Unravelling the grocery supply model growth
There’s been a rapid rise in on-demand grocery delivery apps, complete with similarly snappy names and attention-grabbing branding. But can they compete with traditional supermarkets amid the cost of living crisis?
Convenience culture has transformed almost every aspect of consumers’ daily lives over the course of the last decade. For many of us, it’s hard to remember a time before we relied on Uber to get us from A to B; binged a new TV series on any number of available streaming platforms; or had dinner delivered to our door, courtesy of Deliveroo. If the spate of ‘on-demand’ grocery delivery apps that have been popping up over the last couple of years are anything to go by, could our weekly food shop be about to go through a similar revolution?
“In short, yes,” Leo Burnett’s head of strategy, Tom Sussman, tells CR. “As our time has become increasingly valuable, so too has convenience. Advances in logistics and the embracing of zero-hours contracts then just provided the final pieces of the puzzle.” Capitalising on the huge increase in demand for online grocery deliveries during the pandemic, and the struggle for traditional supermarkets to meet the demand, an increasing number of delivery companies operating ‘dark stores’ in cities across the UK sprang up to fill the void.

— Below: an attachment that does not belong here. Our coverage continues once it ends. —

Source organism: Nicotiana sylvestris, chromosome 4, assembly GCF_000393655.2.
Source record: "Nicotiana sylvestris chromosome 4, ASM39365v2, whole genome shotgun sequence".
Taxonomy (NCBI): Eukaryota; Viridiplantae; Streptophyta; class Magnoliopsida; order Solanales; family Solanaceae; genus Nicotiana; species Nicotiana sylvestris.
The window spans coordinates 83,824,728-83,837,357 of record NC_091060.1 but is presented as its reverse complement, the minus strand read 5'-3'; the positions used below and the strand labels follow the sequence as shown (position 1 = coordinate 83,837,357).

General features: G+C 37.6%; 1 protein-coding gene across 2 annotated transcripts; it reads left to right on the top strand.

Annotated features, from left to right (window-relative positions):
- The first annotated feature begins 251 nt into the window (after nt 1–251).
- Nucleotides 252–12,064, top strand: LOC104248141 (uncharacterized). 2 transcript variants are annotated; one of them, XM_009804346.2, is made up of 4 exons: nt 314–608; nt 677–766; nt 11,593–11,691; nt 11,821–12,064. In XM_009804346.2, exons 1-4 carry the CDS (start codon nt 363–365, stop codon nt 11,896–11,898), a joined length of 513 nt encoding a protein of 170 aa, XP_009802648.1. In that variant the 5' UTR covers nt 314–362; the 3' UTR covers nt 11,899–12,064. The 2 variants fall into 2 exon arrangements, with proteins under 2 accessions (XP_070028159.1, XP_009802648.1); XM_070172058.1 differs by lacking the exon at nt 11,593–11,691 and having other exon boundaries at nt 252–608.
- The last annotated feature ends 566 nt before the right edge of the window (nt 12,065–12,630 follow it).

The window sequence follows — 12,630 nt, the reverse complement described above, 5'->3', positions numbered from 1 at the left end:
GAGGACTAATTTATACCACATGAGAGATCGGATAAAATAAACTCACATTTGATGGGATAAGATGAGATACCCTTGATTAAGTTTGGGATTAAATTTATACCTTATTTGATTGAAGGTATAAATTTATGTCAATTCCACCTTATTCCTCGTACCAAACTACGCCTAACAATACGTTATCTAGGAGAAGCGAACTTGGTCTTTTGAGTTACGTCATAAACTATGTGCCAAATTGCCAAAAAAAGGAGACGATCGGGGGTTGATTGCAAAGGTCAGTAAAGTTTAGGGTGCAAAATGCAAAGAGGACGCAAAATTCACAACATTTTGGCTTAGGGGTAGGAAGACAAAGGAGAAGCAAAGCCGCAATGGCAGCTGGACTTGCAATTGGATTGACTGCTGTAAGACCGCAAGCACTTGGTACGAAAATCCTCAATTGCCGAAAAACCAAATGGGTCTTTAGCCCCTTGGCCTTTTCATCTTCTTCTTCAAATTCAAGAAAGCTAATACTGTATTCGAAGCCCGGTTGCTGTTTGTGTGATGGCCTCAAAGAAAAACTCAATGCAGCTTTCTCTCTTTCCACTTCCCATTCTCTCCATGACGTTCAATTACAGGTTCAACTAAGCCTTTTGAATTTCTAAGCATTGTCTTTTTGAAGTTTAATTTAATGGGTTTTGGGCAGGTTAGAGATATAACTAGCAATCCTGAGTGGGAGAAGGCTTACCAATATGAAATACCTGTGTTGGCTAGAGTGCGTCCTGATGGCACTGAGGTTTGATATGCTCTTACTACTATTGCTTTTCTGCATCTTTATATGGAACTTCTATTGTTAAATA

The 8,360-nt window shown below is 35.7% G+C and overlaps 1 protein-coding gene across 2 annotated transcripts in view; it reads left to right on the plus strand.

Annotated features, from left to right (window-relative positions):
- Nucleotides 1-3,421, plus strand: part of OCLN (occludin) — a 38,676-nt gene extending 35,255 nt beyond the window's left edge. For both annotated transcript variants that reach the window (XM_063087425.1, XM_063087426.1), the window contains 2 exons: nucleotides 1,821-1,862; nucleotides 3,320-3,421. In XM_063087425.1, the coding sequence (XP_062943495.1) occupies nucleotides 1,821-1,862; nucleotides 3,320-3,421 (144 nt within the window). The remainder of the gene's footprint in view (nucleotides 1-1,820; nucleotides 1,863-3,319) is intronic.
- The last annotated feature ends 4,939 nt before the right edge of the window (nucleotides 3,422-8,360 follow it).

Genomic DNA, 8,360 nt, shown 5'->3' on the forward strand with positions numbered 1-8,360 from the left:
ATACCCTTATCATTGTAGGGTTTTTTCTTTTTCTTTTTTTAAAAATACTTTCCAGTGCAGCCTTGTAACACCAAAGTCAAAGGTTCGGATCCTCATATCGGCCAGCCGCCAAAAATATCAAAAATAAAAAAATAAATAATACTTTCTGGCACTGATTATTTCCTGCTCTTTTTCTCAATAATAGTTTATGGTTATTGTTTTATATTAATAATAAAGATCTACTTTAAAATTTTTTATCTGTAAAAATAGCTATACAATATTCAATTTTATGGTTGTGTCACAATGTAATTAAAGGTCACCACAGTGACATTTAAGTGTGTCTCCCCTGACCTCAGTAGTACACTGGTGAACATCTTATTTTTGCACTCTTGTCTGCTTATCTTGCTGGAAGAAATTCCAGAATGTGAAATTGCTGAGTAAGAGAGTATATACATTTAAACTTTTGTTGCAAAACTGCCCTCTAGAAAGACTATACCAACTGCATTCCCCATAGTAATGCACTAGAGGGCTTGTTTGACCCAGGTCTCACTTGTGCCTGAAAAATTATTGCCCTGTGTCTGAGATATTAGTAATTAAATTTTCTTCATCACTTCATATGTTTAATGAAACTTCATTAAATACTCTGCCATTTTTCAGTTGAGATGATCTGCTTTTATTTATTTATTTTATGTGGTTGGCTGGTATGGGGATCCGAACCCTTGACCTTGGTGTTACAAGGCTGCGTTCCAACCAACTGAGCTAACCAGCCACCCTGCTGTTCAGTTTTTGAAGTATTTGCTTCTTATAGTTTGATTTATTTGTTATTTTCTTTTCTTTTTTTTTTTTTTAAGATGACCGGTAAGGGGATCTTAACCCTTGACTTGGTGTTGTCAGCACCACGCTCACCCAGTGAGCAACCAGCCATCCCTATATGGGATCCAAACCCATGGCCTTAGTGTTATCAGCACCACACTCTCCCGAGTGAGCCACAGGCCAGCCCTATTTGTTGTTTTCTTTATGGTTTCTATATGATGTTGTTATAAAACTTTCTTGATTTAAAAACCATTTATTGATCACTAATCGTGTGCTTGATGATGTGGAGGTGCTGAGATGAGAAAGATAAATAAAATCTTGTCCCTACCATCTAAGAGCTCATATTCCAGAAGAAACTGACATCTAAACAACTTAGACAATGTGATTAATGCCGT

The premise of most of these apps is simple enough: all your essential groceries, and perhaps a couple of extra treats, are delivered right to your door in less than the time it would take for you to go to your local convenience store or supermarket. Venture capitalists in particular seem to be lapping up the idea, with investors pouring billions of pounds into on-demand grocery delivery firms. The latest figures from the Institute of Grocery Distribution value ‘quick commerce’ at £1.4 billion in the UK alone, and it is predicted that the market will more than double in size to £3.3 billion in the coming years.